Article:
The Guardian recently reported on a "socially irresponsible" TV ad from Diet Chef being banned by the Advertising Standards Authority (ASA). The ad portrayed the character "Cheryl" as being happier when she lost weight. A "future, happy, leaner Cheryl" was seen discussing the benefits of weight loss with "former, unhappy, over-weight Cheryl".
The ad received 26 complaints stating it was offensive to women and irresponsible for exploiting women's insecurities about their bodies by implying they needed to be slim to be happy. Those who complained also said the ad implied overweight people did not take care of themselves or how they looked. The ASA's ruling stated the ad focused too much on the negative feelings of "former Cheryl" and implied weight-loss was the only way to achieve happiness. The ad was banned in its current form.
As a result of this decision, several questions immediately spring to mind. Firstly, implication is subjective, therefore how many women did not agree with the complainants' perceptions of the ad? Secondly, are the 26 complaints reflective of the views of the majority of women who viewed the ad? Thirdly, are we, out of some sense of political correctness, censoring the scientifically-validated route to improved physical and psychological health that weight loss represents, simply to appease a certain section of the community? And ultimately, should we as a society adopt the wholesale approach that should someone get upset with what we say or do about bodyweight, we stop saying or doing it??
Image courtesy of TRAINFITNESS.
To start, we should first determine the medical definition of "overweight". Overweight is defined by the NHS as a body mass index over 25; Former Cheryl had a BMI of 27.4. According to the medical literature, it is inarguable that losing weight and moving from the overweight range to the healthy weight range can bring about physical and psychological improvements. Physical improvements can include reduced risk of a variety of diseases, having more energy, increased mobility, decreased cholesterol and lower blood pressure whilst psychological improvements can include better body image, decrease in depressive symptoms, increased self-esteem and increased vitality. With this being the case, don't we have the obligation, if not the right, to communicate this message as widely and as quickly and as clearly as we can? After all, according to NHS, obesity-related heart disease is one of the top five reasons for premature death in the UK...and 64% of the population is now classified overweight or obese. So given the seriousness of the problem, should we allow one's feelings to get in the way of this at best life-saving, at worst life-enhancing message?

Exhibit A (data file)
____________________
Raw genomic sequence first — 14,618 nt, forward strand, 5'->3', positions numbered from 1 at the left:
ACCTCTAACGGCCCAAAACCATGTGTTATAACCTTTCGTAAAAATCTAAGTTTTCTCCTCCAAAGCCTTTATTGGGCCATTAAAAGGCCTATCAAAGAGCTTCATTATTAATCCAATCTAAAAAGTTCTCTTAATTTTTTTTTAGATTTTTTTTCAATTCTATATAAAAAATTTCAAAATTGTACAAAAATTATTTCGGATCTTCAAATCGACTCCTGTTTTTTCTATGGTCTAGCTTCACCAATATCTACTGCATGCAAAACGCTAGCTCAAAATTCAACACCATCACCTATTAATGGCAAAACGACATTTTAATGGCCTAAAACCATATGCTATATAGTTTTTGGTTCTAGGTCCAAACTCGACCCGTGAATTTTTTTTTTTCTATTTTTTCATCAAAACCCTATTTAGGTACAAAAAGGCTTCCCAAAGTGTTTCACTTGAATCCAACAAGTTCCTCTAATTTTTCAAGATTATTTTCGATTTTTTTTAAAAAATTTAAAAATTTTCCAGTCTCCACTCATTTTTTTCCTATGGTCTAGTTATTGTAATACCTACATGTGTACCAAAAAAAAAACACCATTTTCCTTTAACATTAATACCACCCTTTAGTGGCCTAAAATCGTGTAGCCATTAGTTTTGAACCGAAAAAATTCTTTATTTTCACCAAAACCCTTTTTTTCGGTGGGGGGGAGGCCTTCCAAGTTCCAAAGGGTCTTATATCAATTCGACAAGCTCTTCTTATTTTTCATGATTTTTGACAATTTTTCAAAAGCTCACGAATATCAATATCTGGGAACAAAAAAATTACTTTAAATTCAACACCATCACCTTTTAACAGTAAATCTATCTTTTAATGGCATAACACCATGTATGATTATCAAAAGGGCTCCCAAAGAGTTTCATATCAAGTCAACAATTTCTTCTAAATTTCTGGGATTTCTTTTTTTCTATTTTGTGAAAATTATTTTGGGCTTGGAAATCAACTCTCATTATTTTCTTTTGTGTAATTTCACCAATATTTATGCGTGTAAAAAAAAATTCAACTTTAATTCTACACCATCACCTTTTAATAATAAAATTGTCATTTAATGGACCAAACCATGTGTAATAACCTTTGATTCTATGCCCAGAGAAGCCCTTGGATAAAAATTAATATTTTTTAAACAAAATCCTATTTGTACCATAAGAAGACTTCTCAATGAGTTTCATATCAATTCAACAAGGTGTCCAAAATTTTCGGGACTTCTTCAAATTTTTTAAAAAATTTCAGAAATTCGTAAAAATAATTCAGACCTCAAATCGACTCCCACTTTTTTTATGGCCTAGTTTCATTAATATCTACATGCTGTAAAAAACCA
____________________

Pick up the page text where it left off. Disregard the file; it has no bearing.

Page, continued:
The subject of feelings is a complex issue, but at their core feelings are subjective and personal and unique to the individual experiencing them at that particular moment in time. What you smile at, I might not. What you smile at today, you might not smile at tomorrow.
The makers of the ad claimed the ad showed the frustration of "former Cheryl" who had been unable to make a change in her lifestyle, and the sense of achievement of the "later Cheryl" having now done so. "Later Cheryl" achieved her goal and was happy about it.
In the end, it seems it was decided by the ASA that a message refuted by the creators of the ad but deemed implied by the ASA was more important to the public's health than the scientifically-validated message that weight loss can improve physical and psychological health.
Just who is being socially irresponsible?